If you reach out to agencies to find out what their policies are, you can craft your promos to reach them, and if you’re worried your promo will end up in the trash then spend a little more time on its execution.

    The key here is that you should always be doing your homework and that great ideas are still king.

  4. @Jeffrey: I wouldn’t sweat it. Every ad agency, design firm, magazine, and corporation (and their individual employees) have different ways of finding new talent. Just like a consumer in the retail market, they consume and react to advertising in different ways.

    Anne herself says, “My hiring practices are influenced by repeated exposure over varied platforms.”

    To me, the print promo remains one of those platforms. Even if she didn’t keep the print promos, or necessarily hire someone from that promo, someone in her position could still have been reminded of the photographer’s name — at least. And the repeated exposure is something that even an art buyer is not always aware of. They just suddenly “notice” that photographer after the 10th time they’ve seen the name or art work.

    Anne also says “While the printed promo may still occupy a place in an overall campaign, on its own, it’s passive, old technology.” But she still acknowledges that it can be part of an OVERALL campaign.

    Obviously, if a company or individual asks you to ONLY send email promos, then try to be respectful. But I think it’s good to use all of the OLD tools (email, print, phone, meeting), PLUS the NEW tools (blog, social media, SEO) of marketing. If that wasn’t the case, then why do established brands like Apple and Coke continue to use everything at their disposal?

    Anne has some great ideas, too, especially about using images that inspire — not just what’s expected.

  5. Anne Mo has always been a smart cookie, however this has taken a twist since our favorite AB’s have moved out of the agencies.

    What now? AD’s just keep using their favorite shooters? Do you have to push harder and harder to try and get something in front of them to prove your worth? Or do the AD’s simply give the monsters a call every time and keep them alive?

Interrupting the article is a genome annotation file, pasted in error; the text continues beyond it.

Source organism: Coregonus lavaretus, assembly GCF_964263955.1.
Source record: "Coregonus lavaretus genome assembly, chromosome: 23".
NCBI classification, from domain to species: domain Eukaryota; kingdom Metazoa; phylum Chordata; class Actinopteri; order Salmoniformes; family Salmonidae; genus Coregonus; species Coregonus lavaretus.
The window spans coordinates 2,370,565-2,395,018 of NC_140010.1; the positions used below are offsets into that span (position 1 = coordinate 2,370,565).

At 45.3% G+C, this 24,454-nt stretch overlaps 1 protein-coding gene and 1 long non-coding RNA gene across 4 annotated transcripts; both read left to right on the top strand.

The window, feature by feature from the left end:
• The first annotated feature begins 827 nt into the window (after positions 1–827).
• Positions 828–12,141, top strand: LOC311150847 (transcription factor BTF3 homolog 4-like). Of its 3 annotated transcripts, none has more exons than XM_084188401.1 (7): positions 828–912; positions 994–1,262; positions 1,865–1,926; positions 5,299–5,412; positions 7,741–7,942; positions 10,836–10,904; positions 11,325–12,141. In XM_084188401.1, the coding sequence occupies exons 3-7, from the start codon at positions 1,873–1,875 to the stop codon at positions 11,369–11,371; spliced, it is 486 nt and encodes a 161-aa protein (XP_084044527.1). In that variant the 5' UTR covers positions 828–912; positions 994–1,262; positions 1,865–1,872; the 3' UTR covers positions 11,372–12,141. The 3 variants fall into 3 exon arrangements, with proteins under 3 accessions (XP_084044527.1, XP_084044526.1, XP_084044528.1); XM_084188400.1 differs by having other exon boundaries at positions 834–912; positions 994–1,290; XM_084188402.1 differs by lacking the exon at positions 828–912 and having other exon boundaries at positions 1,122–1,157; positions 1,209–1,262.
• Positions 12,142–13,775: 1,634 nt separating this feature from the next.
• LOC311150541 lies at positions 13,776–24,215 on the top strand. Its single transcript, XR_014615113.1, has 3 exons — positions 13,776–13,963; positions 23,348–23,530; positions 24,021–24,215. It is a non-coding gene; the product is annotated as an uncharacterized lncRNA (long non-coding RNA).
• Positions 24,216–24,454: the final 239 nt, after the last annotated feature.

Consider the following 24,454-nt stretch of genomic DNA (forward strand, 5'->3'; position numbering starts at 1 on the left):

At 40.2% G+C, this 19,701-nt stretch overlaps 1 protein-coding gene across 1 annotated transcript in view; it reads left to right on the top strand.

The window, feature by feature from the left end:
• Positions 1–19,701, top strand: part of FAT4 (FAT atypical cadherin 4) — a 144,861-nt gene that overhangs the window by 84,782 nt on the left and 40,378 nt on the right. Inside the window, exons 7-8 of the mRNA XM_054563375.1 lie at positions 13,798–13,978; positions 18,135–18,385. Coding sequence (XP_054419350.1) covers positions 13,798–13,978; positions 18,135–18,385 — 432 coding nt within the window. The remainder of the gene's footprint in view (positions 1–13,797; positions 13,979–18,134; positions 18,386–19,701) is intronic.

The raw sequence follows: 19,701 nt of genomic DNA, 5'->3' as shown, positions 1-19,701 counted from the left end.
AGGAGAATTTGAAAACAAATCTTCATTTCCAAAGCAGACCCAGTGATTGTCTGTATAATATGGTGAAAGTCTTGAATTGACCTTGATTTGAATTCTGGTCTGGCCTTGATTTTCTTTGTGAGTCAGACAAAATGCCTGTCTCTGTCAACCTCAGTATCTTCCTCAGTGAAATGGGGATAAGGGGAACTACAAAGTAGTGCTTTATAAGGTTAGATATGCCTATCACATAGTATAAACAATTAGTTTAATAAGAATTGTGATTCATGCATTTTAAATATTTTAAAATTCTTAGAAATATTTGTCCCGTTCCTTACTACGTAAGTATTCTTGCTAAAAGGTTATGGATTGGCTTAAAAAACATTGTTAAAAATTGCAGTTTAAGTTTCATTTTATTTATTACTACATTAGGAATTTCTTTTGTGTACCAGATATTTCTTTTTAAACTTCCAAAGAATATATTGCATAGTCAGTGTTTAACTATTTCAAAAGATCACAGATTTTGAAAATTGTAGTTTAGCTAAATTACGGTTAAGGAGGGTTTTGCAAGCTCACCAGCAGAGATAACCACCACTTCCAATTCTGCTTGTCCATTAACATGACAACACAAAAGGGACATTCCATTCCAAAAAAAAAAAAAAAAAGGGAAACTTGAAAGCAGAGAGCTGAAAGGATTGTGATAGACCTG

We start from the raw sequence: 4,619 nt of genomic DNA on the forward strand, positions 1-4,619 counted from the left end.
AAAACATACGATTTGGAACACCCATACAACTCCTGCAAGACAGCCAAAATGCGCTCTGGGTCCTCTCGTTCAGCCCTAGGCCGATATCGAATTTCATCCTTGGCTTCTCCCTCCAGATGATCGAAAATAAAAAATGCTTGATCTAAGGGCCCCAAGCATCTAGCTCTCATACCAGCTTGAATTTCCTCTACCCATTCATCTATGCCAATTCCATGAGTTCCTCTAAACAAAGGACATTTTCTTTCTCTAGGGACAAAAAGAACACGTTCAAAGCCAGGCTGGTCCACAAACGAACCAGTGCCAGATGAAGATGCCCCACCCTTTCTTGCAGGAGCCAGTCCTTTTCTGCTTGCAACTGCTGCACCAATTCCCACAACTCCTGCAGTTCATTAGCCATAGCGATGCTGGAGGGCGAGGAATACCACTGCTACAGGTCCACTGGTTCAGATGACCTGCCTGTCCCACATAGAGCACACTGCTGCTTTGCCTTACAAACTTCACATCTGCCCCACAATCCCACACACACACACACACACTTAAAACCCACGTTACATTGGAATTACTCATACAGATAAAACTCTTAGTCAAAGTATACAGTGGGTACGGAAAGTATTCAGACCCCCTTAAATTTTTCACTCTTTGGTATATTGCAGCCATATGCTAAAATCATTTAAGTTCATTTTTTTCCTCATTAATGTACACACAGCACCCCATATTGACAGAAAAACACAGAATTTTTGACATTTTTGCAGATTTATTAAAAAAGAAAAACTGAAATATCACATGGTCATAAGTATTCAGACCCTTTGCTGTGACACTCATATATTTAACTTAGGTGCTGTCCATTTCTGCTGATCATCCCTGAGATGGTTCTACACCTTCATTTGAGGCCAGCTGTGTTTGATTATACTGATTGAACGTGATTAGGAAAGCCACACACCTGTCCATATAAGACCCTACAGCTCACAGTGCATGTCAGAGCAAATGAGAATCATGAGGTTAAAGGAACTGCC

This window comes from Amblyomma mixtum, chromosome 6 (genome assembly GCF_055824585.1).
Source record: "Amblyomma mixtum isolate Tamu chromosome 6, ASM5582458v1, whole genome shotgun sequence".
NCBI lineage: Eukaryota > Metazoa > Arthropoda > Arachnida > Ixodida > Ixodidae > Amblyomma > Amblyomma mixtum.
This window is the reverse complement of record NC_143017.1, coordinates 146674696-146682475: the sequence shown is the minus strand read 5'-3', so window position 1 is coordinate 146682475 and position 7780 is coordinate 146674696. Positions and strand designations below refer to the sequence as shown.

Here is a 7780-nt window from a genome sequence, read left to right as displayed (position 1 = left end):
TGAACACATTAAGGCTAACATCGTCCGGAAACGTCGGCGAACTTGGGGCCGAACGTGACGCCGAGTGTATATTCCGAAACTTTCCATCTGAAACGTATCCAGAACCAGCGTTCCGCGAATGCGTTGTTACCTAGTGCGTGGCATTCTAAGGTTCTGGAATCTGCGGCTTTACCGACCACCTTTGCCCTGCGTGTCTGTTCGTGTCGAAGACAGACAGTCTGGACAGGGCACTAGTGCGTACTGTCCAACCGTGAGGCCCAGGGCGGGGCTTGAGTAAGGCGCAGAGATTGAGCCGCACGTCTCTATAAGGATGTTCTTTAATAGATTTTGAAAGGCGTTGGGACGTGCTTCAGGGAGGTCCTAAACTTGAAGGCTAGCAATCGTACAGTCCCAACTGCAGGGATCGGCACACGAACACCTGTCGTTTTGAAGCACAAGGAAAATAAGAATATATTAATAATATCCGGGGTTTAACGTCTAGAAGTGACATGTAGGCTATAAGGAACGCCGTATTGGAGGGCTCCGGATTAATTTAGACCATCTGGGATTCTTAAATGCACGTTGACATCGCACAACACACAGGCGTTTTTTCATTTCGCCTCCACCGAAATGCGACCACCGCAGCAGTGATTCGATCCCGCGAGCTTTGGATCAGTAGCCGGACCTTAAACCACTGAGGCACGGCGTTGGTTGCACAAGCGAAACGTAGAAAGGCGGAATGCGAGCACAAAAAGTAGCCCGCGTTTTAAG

When designing or conceptualizing a promo for photographers (Yes I do ours, haha), the first question I’ve always asked, is “what will they (The AD) want to keep on their desk, in their home, or on them at all times?”. “what will they use?” . “Whats too cool to throw away?” and then go from there…

  6. How many times are we going to have the same conversation?

    AD1: I hate email promos, send me a mailer.

    AD2: I hate mailers, send me email.

    AD3: I hate email and mailers, send me telepathic 3d hologram mind transmissions!

    I hear there a digital vs film debate going on somewhere too.

    • I cannot help but echo Jeff’s statements because they prove a point – There is no concrete industry standard and what is effective in terms of promoting ones work changes based on each viewer and each photographers work, so trying to apply an industry wide template to it is a discussion that just leaves one running in place. Much better to focus on getting to know those you want to market to and market to them in appropriate, relevant, and useful ways,.

      While this rejection of paper promos it is an interesting phenomena there are many who still want or prefer them – I thought had an interesting take on the situation for a while, but that resource has seemed rather inactive as of late.

  7. What a hypocritical bunch of BS. They don’t want you to SPAM them with emails, they don’t want printed promos yet those same agencies are filling every print magazine from Vogue to Car & Driver with their ill-conceived ads.

    This is nothing more than some agency trying to improve their corporate image by claiming to go GREEN. Give me a break! You’re not fooling anyone.

    • Donnor Party

      If you want the work, you do what they want. In reality, if they like you and you delivered the goods in the past, they will take a promo from you in any form.

      Its not a Whole Foods style “Going Green” corporate marketing issue. The people who receive promos, mostly from shooters they’ve never heard of, are genuinly concerned with recycling and waste. The amount of trash is enormous. And yes, many printed promo pieces are treated as waste after a glance.

  8. “Our mailboxes were crammed full with mailers depicting frosty mixed drinks, smashed cosmetics on plexi and fit, relatable moms made even more aspirational with a sun flare.”

    Sounds like Agencies are “seeking” something new and fresh?

    My recent experience at Integer Group/Denver … six iPads crashed or were hard to navigate … Art Producer and Art Directors LOVED the three 17 inch printed portfolios and RAVED about the print quality and large images. DON’T BELIEVE THE HYPE – PRINT is NOT dead.

  9. Anne Maureen McKeating

    There is nothing so beautiful and compelling as the presentation of a printed portfolio. And don’t get me wrong, I am not proclaiming the death of print. I am only suggesting that a range of participation in the community at large is a more effective marketing strategy. It has always been this way, we just have a wider variety of tools at hand. Here is Derek’s blog post on his Kleenex mailer: